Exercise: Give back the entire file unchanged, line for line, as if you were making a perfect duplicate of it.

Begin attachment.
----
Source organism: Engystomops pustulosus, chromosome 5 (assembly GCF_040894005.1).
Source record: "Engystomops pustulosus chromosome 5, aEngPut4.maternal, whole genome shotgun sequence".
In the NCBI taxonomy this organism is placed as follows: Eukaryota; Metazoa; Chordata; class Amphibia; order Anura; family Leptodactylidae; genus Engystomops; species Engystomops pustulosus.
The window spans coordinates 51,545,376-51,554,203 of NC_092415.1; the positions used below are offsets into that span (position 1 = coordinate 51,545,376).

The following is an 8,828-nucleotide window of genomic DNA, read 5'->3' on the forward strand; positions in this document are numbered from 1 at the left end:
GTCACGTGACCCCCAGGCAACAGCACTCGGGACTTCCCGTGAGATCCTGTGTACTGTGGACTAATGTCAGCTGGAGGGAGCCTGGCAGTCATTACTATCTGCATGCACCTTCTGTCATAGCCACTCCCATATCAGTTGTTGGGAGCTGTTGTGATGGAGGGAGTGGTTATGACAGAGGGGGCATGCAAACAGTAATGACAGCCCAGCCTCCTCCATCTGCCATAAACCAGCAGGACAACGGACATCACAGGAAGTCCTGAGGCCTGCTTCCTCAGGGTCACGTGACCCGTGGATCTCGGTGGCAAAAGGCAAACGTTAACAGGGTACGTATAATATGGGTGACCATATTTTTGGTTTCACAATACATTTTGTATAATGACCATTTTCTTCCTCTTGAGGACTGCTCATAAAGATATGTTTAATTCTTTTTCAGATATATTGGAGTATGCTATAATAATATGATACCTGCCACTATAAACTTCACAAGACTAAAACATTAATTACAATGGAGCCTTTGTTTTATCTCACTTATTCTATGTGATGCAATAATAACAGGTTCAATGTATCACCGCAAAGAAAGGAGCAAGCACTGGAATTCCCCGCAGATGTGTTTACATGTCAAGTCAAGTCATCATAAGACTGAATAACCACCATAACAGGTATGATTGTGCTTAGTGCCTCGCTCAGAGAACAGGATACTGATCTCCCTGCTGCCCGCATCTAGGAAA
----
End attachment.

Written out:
Source organism: Engystomops pustulosus, chromosome 5 (assembly GCF_040894005.1).
Source record: "Engystomops pustulosus chromosome 5, aEngPut4.maternal, whole genome shotgun sequence".
In the NCBI taxonomy this organism is placed as follows: Eukaryota; Metazoa; Chordata; class Amphibia; order Anura; family Leptodactylidae; genus Engystomops; species Engystomops pustulosus.
The window spans coordinates 51,545,376-51,554,203 of NC_092415.1; the positions used below are offsets into that span (position 1 = coordinate 51,545,376).

The following is an 8,828-nucleotide window of genomic DNA, read 5'->3' on the forward strand; positions in this document are numbered from 1 at the left end:
GTCACGTGACCCCCAGGCAACAGCACTCGGGACTTCCCGTGAGATCCTGTGTACTGTGGACTAATGTCAGCTGGAGGGAGCCTGGCAGTCATTACTATCTGCATGCACCTTCTGTCATAGCCACTCCCATATCAGTTGTTGGGAGCTGTTGTGATGGAGGGAGTGGTTATGACAGAGGGGGCATGCAAACAGTAATGACAGCCCAGCCTCCTCCATCTGCCATAAACCAGCAGGACAACGGACATCACAGGAAGTCCTGAGGCCTGCTTCCTCAGGGTCACGTGACCCGTGGATCTCGGTGGCAAAAGGCAAACGTTAACAGGGTACGTATAATATGGGTGACCATATTTTTGGTTTCACAATACATTTTGTATAATGACCATTTTCTTCCTCTTGAGGACTGCTCATAAAGATATGTTTAATTCTTTTTCAGATATATTGGAGTATGCTATAATAATATGATACCTGCCACTATAAACTTCACAAGACTAAAACATTAATTACAATGGAGCCTTTGTTTTATCTCACTTATTCTATGTGATGCAATAATAACAGGTTCAATGTATCACCGCAAAGAAAGGAGCAAGCACTGGAATTCCCCGCAGATGTGTTTACATGTCAAGTCAAGTCATCATAAGACTGAATAACCACCATAACAGGTATGATTGTGCTTAGTGCCTCGCTCAGAGAACAGGATACTGATCTCCCTGCTGCCCGCATCTAGGAAA